Why did you start the original Informed Comment, your blog on the Middle East, and how important has its growth and popularity been to your career?
I began Informed Comment in the spring of 2002 as a direct response to the September 11 attacks, in hopes of explaining what I know about the greater Middle East (where I had lived off and on for almost 10 years) to a public that was thirsty for information and expert interpretation. At that time, I was unknown outside Middle East studies and could not so much as get an op-ed published in a local newspaper.
The Weblog became a phenomenon, generating in some months as many as a million page views -- making me one of the top bloggers in the world, and giving me a second career as a public intellectual. The Weblog became my entrée to opinion pages, radio, television, speaking tours, etc. Without it I would still be known mainly among other specialists (not a bad fate, since I respect specialist research enormously - just a different fate).
In your post announcing the launch of Informed Comment Global Affairs, you mention the burdens of solo-blogging, the incessant daily need to post so as not to alienate readers. Is it your hope that the new blog will alleviate the downside of solo-blogging?
I personally don't mind solo-blogging or posting daily, which I maintain is key to a successful blog. But I worked as a journalist in my youth and learned habits of celerity and concision that aren't necessarily common or perhaps even approved of in academe. Most academics specializing in area studies or foreign affairs take some time to write even 800 words, and wouldn't dream of just spontaneously posting thoughts on their field. I am hoping that a group blog can provide a place to publish for colleagues who have something important to say on current events, but who could only make an entry once a week or once every two weeks.
It is not an original idea. Crooked Timber is an example of a successful academic group blog. And the History News Network in some ways functions similarly for historians and on a much larger scale than I contemplate. But I think the range of expert comment in the blogosphere is still too limited, and that more interfaces between the public and academics on issues of burning public concern are vital to democratic discourse and rational decision making.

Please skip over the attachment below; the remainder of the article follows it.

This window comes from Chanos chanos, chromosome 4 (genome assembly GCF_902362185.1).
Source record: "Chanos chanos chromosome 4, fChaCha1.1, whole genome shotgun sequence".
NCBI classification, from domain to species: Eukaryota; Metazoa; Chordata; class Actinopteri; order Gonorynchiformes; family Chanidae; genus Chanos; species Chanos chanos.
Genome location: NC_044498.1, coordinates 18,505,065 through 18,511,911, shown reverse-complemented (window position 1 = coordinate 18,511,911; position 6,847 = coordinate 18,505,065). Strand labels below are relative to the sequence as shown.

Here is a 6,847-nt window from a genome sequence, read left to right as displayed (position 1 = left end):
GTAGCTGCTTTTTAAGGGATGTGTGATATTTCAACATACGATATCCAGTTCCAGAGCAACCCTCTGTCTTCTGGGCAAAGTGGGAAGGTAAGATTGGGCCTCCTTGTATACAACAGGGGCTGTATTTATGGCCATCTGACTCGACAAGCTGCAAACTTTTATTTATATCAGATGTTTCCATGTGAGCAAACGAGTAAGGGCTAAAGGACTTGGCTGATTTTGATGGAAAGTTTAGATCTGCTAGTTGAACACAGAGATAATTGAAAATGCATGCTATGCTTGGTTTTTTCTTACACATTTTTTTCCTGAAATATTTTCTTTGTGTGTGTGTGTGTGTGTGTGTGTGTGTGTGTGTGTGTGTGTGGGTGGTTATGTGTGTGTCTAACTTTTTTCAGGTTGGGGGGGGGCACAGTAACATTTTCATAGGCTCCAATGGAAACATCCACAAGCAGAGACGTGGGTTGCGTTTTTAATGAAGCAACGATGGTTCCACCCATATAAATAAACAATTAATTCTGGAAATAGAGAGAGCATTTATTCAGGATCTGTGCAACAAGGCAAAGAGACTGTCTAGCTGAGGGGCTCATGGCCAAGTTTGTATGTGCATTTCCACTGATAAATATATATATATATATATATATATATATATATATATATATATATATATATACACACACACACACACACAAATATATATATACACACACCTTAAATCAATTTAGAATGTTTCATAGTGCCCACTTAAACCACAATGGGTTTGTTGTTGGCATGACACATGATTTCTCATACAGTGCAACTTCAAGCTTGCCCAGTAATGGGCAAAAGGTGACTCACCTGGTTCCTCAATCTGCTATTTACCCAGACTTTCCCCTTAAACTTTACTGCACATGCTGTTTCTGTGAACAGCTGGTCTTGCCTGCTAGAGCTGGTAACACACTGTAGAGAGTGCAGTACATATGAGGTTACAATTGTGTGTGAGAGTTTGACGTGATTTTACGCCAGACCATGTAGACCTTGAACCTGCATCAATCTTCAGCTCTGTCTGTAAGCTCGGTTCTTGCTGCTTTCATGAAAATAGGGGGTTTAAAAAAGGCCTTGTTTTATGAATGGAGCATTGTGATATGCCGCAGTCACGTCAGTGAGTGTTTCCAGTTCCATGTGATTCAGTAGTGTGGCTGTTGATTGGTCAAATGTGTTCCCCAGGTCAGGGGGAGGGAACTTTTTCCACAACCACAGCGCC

The 24-hour cable-news stations have some excellent talent and do some things well, but their owners clearly are pushing them in the direction of infotainment and sensationalism. The Internet is an opportunity to escape those constraints and get away from what I think of as the clown-pundits, but too few academics take advantage of it. Maybe a proliferation of group blogs is what is needed to help address this problem.
ICGA is an adjunct to Informed Comment, which will continue as before. My readers often ask for comment on a wider range of current events than I am really qualified (or have time) to interpret, so in part ICGA is intended as a service to those readers. I am hoping over time that most of the heavy lifting at ICGA will be done by others. It isn't intended to help with my time problem, but with the time problem of academics who are not already blogging and who might despair of starting their own blog and keeping up with it. Basically, it is intended as a co-op for part-timers.
How did you go about choosing your co-bloggers? What were the qualities you were looking for?
The site is in its infancy, and bios are coming, along with more contributors. The contributors involved in the launch are well known and easily Googled. I am asking people to join who have a track record of posting regularly in other forums, and whose judgment and expertise I respect. I am also looking for guest editorials. Right now it is open-ended, and I expect it to change and evolve. It is an experiment.